Feb. 26 (Bloomberg) -- U.S. oil inventories probably rose to the highest level in seven months as production climbed to the most in more than 20 years, a Bloomberg survey showed, signaling prices may extend this month’s 4.5 percent retreat.
Stockpiles grew by 2.5 million barrels, or 0.7 percent, to 378.9 million in the seven days ended Feb. 22, the highest since July 20, according to the median of eight analyst estimates before an Energy Information Administration report tomorrow. That would be a sixth weekly gain, the longest streak of advances since May. All the respondents forecast an increase.
Output may have risen again after the EIA, the Energy Department’s statistical arm, reported an increase in production to 7.12 million barrels a day in the week ended Feb. 15, the most since August 1992. Stockpiles also may have gained as imports increased. West Texas Intermediate oil is heading for the first monthly loss since October as petroleum demand dropped 3.3 percent in the seven days ended Feb. 15.
“Production is not slowing down and imports are going to be higher,” Kyle Cooper, director of commodities research at IAF Advisors in Houston, said yesterday in a phone interview. “Overall that adds up to increasing inventories. U.S. consumption is already poor and that’s giving pause to prices.”
WTI for April delivery fell as much as 1.3 percent to $91.92 a barrel in electronic trading today on the New York Mercantile Exchange. Futures closed at $97.94 on Jan. 30, the highest settlement since Sept. 14. Prices are up 0.7 percent this year.
U.S. domestic oil output is 22 percent higher than a year ago, according to EIA. Production has climbed in 22 of the past 24 EIA reports. A combination of horizontal drilling and hydraulic fracturing, or fracking, has unlocked supplies trapped in shale formations in states including North Dakota, Texas and Oklahoma, helping the U.S. meet 84 percent of its energy needs in the first 11 months of the year, on pace to be the highest annual level since 1991, EIA data show.
Prices fell to $92.84 on Feb. 21, the lowest settlement this year, after the government agency said U.S. inventories rose 4.14 million barrels in the week ended Feb. 15 to 376.4 million, the fifth consecutive increase.
Crude stockpiles at Cushing, Oklahoma, the delivery point for New York futures, climbed 417,000 barrels to 50.7 million barrels. Supplies at the hub rose to a record 51.9 million barrels in the week ended Jan. 11.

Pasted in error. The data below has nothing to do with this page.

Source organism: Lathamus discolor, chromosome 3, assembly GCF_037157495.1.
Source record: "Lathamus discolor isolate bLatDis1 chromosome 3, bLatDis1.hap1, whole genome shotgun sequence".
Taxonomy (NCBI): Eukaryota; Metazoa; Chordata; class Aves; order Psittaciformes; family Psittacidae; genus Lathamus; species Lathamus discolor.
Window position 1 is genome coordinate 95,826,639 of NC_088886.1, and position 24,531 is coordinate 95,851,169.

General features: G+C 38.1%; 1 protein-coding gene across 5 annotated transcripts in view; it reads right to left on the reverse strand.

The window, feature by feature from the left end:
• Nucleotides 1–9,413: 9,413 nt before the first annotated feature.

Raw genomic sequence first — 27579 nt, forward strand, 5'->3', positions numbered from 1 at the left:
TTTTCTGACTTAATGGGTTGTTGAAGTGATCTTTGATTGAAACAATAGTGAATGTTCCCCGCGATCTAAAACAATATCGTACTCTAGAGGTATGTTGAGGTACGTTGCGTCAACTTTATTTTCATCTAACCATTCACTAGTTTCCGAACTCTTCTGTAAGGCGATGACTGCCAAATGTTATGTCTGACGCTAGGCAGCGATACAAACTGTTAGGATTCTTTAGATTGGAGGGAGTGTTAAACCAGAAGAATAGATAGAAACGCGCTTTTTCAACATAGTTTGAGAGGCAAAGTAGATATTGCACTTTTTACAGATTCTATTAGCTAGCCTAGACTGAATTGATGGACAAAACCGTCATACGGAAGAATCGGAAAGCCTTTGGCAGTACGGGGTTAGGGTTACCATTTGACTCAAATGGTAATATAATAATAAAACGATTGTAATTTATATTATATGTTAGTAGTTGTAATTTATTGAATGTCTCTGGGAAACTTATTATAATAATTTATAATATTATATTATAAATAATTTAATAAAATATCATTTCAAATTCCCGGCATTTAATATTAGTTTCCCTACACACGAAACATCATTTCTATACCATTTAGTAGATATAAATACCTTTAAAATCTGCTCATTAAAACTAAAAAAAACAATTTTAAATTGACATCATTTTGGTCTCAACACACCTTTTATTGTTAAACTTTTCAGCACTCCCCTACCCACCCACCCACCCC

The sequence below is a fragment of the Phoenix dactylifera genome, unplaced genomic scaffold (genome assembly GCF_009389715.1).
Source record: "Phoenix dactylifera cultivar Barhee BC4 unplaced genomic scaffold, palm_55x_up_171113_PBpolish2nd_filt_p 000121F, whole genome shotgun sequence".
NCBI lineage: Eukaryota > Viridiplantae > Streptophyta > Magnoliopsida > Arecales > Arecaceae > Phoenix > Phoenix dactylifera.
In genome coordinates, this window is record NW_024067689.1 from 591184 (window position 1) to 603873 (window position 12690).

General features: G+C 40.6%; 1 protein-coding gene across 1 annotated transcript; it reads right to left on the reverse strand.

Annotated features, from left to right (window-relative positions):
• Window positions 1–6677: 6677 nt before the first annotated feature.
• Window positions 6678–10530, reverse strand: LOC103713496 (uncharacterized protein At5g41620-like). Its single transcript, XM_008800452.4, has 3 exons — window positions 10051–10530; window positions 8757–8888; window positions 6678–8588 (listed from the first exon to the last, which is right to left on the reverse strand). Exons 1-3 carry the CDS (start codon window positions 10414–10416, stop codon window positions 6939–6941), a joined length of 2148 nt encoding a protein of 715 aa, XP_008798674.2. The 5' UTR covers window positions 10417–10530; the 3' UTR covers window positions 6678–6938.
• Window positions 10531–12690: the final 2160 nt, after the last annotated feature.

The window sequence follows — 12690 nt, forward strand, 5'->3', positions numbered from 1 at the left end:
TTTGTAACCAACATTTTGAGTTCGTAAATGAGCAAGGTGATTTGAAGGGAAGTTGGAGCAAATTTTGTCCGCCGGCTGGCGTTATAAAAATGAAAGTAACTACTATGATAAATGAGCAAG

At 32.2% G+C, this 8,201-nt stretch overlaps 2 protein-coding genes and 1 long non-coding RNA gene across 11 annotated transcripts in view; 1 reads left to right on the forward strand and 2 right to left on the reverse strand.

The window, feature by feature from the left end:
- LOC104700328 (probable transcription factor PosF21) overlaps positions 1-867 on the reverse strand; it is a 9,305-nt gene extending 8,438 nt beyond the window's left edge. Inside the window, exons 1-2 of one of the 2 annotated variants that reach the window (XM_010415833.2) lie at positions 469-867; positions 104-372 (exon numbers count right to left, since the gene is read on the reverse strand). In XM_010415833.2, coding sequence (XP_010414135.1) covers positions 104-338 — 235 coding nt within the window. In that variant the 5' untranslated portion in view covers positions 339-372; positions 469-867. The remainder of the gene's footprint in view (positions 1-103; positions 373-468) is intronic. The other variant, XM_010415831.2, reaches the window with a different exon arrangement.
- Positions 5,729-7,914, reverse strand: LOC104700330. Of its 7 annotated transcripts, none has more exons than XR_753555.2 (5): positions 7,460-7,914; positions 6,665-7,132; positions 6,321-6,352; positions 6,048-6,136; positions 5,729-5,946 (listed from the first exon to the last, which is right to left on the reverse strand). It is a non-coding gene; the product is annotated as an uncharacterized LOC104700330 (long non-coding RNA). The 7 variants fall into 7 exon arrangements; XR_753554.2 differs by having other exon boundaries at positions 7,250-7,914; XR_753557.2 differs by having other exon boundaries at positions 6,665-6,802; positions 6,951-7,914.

Shipping volumes on the Seaway pipeline, which moves oil from Cushing to the Gulf Coast, are expected to average 295,000 barrels a day between February and May, short of its capacity of 400,000 barrels, according to Enterprise Products Partners LP’s, the line’s co-owner.
“Fundamentally it’s a bearish market,” said Phil Flynn, senior market analyst at the Price Futures Group in Chicago. “Imports are going to be higher and we have slow runs out of Seaway.”
U.S. output will average 7.25 million barrels a day this year and 7.82 million next year, up from 6.44 million in 2012, the EIA said in a monthly report on Feb. 12. WTI oil will average $92.81 a barrel this year and $92.17 in 2014, down from last year’s $94.21, the EIA predicted.
Supplies may also have risen last week as more overseas shipments reached the U.S. Imports increased 2.3 percent in the week ended Feb. 15 to 7.69 million barrels a day. Shipments averaged 8.52 million in the past 12 months.
“Crude supplies are expected to show another significant seasonal build,” Jim Ritterbusch, president of Ritterbusch & Associates, a Galena, Illinois-based consulting company, said yesterday in an e-mail. “A further rebound in imports toward 8 million barrels a day is anticipated.”
Refineries kept their operation rates at a low level, reducing their demand for crude oil. The utilization rate fell to 82.9 percent in the week ended Feb. 15, the least since March 16. The rate may have climbed 0.1 percentage point last week to 83 percent, according to the survey.
Units are often idled for maintenance in the second half of January as attention shifts away from heating oil and before gasoline use rises.
Inventories of distillate fuel, a category that includes heating oil and diesel, probably fell 1.55 million barrels, or 1.3 percent, to 122.1 million, according to the median of responses. A decline of that size would leave supplies at the lowest level since December. All eight analysts forecast a drop.
Gasoline stockpiles probably decreased 1 million barrels, or 0.4 percent, to 229.4 million barrels, according to the survey. Six respondents said there was a decrease and two said there was a gain.
The EIA is scheduled to release the weekly report at 10:30 a.m. tomorrow in Washington.